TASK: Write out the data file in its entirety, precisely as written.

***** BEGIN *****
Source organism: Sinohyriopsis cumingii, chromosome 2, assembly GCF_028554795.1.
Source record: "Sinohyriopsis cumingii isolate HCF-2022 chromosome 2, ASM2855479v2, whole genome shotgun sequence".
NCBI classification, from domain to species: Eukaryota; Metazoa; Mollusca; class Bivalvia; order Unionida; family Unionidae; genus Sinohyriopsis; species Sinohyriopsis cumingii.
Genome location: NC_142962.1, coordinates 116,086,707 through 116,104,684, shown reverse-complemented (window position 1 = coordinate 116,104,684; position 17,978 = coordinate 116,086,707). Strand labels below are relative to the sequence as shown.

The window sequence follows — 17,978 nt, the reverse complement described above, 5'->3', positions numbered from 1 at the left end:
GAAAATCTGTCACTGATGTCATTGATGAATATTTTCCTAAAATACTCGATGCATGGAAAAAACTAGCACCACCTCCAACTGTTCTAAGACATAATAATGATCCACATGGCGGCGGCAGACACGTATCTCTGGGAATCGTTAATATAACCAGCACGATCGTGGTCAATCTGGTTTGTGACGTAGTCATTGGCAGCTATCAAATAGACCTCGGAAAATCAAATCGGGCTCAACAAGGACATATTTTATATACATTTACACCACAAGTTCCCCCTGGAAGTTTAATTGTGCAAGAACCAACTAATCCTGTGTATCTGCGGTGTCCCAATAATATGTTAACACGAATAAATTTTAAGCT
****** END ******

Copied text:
Source organism: Sinohyriopsis cumingii, chromosome 2, assembly GCF_028554795.1.
Source record: "Sinohyriopsis cumingii isolate HCF-2022 chromosome 2, ASM2855479v2, whole genome shotgun sequence".
NCBI classification, from domain to species: Eukaryota; Metazoa; Mollusca; class Bivalvia; order Unionida; family Unionidae; genus Sinohyriopsis; species Sinohyriopsis cumingii.
Genome location: NC_142962.1, coordinates 116,086,707 through 116,104,684, shown reverse-complemented (window position 1 = coordinate 116,104,684; position 17,978 = coordinate 116,086,707). Strand labels below are relative to the sequence as shown.

The window sequence follows — 17,978 nt, the reverse complement described above, 5'->3', positions numbered from 1 at the left end:
GAAAATCTGTCACTGATGTCATTGATGAATATTTTCCTAAAATACTCGATGCATGGAAAAAACTAGCACCACCTCCAACTGTTCTAAGACATAATAATGATCCACATGGCGGCGGCAGACACGTATCTCTGGGAATCGTTAATATAACCAGCACGATCGTGGTCAATCTGGTTTGTGACGTAGTCATTGGCAGCTATCAAATAGACCTCGGAAAATCAAATCGGGCTCAACAAGGACATATTTTATATACATTTACACCACAAGTTCCCCCTGGAAGTTTAATTGTGCAAGAACCAACTAATCCTGTGTATCTGCGGTGTCCCAATAATATGTTAACACGAATAAATTTTAAGCT